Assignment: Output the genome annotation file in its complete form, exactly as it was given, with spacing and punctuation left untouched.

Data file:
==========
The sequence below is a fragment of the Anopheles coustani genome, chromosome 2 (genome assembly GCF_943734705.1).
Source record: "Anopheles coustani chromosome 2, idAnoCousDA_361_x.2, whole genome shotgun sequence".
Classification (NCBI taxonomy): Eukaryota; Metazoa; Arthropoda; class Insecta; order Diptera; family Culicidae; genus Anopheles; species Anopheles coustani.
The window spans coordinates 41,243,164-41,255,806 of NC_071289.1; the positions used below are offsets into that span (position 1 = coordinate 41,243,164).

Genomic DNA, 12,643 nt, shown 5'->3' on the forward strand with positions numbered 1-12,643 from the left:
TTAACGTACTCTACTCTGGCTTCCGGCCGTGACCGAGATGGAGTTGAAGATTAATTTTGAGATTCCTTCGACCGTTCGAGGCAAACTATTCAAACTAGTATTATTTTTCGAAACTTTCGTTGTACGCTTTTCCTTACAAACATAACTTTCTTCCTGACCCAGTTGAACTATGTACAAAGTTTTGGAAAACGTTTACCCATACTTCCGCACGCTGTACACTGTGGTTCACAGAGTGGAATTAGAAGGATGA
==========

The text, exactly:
The sequence below is a fragment of the Anopheles coustani genome, chromosome 2 (genome assembly GCF_943734705.1).
Source record: "Anopheles coustani chromosome 2, idAnoCousDA_361_x.2, whole genome shotgun sequence".
Classification (NCBI taxonomy): Eukaryota; Metazoa; Arthropoda; class Insecta; order Diptera; family Culicidae; genus Anopheles; species Anopheles coustani.
The window spans coordinates 41,243,164-41,255,806 of NC_071289.1; the positions used below are offsets into that span (position 1 = coordinate 41,243,164).

Genomic DNA, 12,643 nt, shown 5'->3' on the forward strand with positions numbered 1-12,643 from the left:
TTAACGTACTCTACTCTGGCTTCCGGCCGTGACCGAGATGGAGTTGAAGATTAATTTTGAGATTCCTTCGACCGTTCGAGGCAAACTATTCAAACTAGTATTATTTTTCGAAACTTTCGTTGTACGCTTTTCCTTACAAACATAACTTTCTTCCTGACCCAGTTGAACTATGTACAAAGTTTTGGAAAACGTTTACCCATACTTCCGCACGCTGTACACTGTGGTTCACAGAGTGGAATTAGAAGGATGA